• I completed the game as well last night after a source dive (which helped by giving me the recognized verb list). I’m quite sure there is one bug (gur Onyebt fubhyq *abg* nccrne va gur jvar pryyne, ohg engure va gur tnzr’f svany ybpngvba) but thankfully that seems to have cosmetic effect only. Looking forward to your post!

      • Ha, wow. I was wondering if the Balrog-invisible thing was intentional, it didn’t strike me at the time the literal Balrog object had just been placed in the wrong spot.

        (I’m not sure if the bug is reproduced correctly from the printed book or got added after by a bad transcription.)

  2. I remember Grimtooth, especially the iron maiden helmet! I think this is why I know what an iron maiden is. (As you may remember from Quondam.)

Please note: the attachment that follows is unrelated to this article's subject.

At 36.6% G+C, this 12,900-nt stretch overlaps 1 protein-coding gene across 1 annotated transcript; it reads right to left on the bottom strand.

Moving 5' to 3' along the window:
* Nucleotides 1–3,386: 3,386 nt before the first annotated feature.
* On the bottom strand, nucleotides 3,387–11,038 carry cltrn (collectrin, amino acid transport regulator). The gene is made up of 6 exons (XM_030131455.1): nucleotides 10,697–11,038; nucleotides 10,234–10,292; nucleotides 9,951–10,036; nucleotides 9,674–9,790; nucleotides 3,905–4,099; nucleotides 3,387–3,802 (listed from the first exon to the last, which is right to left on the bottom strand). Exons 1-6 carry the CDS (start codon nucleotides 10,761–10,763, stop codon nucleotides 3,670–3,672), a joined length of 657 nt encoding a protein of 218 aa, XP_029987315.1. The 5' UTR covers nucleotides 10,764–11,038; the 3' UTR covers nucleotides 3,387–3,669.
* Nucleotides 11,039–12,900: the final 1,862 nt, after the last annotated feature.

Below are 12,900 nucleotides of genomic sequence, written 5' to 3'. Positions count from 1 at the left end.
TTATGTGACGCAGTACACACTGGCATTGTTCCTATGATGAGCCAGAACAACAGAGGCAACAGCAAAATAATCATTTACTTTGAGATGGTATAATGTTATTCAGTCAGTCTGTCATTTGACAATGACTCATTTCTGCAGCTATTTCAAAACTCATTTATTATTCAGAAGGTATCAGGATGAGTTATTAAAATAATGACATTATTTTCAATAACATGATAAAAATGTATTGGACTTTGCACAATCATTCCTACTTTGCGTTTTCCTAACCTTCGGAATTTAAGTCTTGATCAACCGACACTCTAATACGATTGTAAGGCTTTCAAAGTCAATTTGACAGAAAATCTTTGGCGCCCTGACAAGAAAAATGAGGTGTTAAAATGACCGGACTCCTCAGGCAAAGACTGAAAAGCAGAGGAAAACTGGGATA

The thing I most vividly remember from Grimtooth is an extraordinarily elaborate trap in which every obviously fatal element cancels itself out–the cascading lava hits the flooding water and cools into ordinary rock, that sort of thing–but it appears this is not actually in Grimtooth. Hmm.

  3. this is what normally is a command to the computer with no in-game reference being delivered as sort of a magic word. (SAY HELP incidentally does nothing even though the verb SAY is understood.)

    Weird. I wonder if, despite the lack of response to SAY HELP, we’re nevertheless meant to picture the character shouting “HELP” and being heard by someone inside?

    This game sure is full of typos (“That’s beyond by power”, “Your heart is cut in halt“)

  4. The Balrog’s position is correct (i.e., he appears where you have the final confrontation, rather than the wine cellar) in the printed book scans you linked below.